This brings me back to the coaching session I had with the young (17-year-old district) batsman last week. After hearing his analysis that he was only playing ‘ok’, I recounted the story of watching myself on the video and what it had reminded me about a successful mindset. Here’s what I said to him…

“As a batter we know what our best shot feels like. We know how good it feels to hit our best cover drive, cut shot or pull shot. So whenever we don’t hit our very best shot we feel like it’s not as good as it could or should have been. If we’re seeking perfection then this makes us feel like we’re not playing as well as we know we can. This then creates a feeling that we’re only playing ‘ok’ when the reality is that we’re playing well. Even striking the ball at 85-90% of our very best is still good.”


I’ve come across a lot of cricketers who strive to be perfect. While it’s great to set high standards for ourselves, players who strive for perfection often judge their self-worth based largely on their ability to achieve those exceptionally high standards.

One shanked drive or inside edge (batters), or one half-volley or ball on leg stump (bowlers) and a perfectionist feels like a failure for not reaching the (possibly unachievable) standards they expect. This kind of pressure is likely to cause them to feel constantly on edge, tense, and stressed out and over time makes them believe that they aren’t good enough as they didn’t perform to their ‘perfect’ standard.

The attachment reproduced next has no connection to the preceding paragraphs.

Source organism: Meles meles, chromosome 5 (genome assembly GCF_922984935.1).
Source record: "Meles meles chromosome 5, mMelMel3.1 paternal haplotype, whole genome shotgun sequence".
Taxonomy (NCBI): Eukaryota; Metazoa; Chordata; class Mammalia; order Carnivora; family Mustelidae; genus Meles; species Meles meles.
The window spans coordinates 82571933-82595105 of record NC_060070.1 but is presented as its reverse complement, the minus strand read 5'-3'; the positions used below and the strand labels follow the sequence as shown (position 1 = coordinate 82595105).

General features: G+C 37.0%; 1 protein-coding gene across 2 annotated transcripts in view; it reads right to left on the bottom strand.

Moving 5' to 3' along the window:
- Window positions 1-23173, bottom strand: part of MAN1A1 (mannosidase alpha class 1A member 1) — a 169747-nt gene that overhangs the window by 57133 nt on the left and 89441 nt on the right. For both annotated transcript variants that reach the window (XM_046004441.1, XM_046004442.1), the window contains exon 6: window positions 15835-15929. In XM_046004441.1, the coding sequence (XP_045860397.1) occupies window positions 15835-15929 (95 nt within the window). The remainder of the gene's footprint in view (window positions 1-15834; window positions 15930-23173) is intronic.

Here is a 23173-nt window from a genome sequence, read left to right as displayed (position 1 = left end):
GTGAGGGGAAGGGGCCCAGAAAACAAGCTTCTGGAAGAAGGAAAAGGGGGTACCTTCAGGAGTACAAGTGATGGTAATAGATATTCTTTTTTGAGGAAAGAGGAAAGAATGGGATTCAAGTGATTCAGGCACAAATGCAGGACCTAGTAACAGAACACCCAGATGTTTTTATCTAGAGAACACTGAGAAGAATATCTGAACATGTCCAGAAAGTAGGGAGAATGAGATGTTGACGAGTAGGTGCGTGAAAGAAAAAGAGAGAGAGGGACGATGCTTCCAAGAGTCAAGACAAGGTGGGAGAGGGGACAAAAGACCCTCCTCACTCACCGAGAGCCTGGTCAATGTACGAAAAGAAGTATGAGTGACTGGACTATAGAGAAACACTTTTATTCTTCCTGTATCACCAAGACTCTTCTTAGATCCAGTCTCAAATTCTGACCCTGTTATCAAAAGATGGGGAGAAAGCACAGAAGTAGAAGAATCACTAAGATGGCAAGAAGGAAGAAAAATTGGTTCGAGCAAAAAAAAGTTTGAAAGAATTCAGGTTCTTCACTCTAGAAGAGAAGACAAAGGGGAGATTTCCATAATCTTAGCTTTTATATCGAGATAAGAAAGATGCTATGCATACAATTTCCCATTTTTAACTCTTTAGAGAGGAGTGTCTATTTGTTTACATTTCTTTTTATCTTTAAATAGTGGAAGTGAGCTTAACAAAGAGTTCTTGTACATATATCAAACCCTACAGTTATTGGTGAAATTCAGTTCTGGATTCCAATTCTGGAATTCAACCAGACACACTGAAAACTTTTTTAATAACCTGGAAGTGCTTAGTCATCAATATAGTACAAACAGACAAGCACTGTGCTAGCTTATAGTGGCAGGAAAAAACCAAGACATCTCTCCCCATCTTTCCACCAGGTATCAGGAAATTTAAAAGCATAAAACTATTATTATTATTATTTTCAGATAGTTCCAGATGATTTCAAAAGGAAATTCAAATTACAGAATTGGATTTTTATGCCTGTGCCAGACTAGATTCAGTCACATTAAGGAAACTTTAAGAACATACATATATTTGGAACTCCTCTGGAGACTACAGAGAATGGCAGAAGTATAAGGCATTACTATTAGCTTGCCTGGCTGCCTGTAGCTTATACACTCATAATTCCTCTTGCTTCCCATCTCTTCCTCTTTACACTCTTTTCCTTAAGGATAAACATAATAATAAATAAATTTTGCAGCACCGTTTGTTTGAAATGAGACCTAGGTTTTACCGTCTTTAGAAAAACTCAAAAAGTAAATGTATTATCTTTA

According to the Centre for Clinical Interventions, the excessive drive to achieve ever-higher levels of performance is self-defeating as it limits a person’s development and leaves little chance of meeting your goals and feeling good about yourself. This setting of ‘perfect’ standards causes players to experience negative consequences yet they continue to chase such standards despite the detriment it has to their game and the way they perceive themselves.

I’ve seen numerous training sessions and players performances in matches ruined in an instance by one mistake. Usually, after starting their session well, the pursuit of perfection cuts them down and they aren’t able to let go of the feeling of failure if they’ve made a mistake.

Former Australian batsman Adam Voges is an elite player who is extremely effective, not perfect


As a mentor, I encourage all the players I work with to find a way to be effective, not perfect. No cricketer (or person for that matter) is perfect, yet some compare every shot to what they think is perfection. Most of the time they fall short of their expectations which creates a negative feeling and causes them to temporarily lose confidence in themselves. Over time this temporary loss of confidence can become permanent as they are constantly coming up short of their own demanding standards.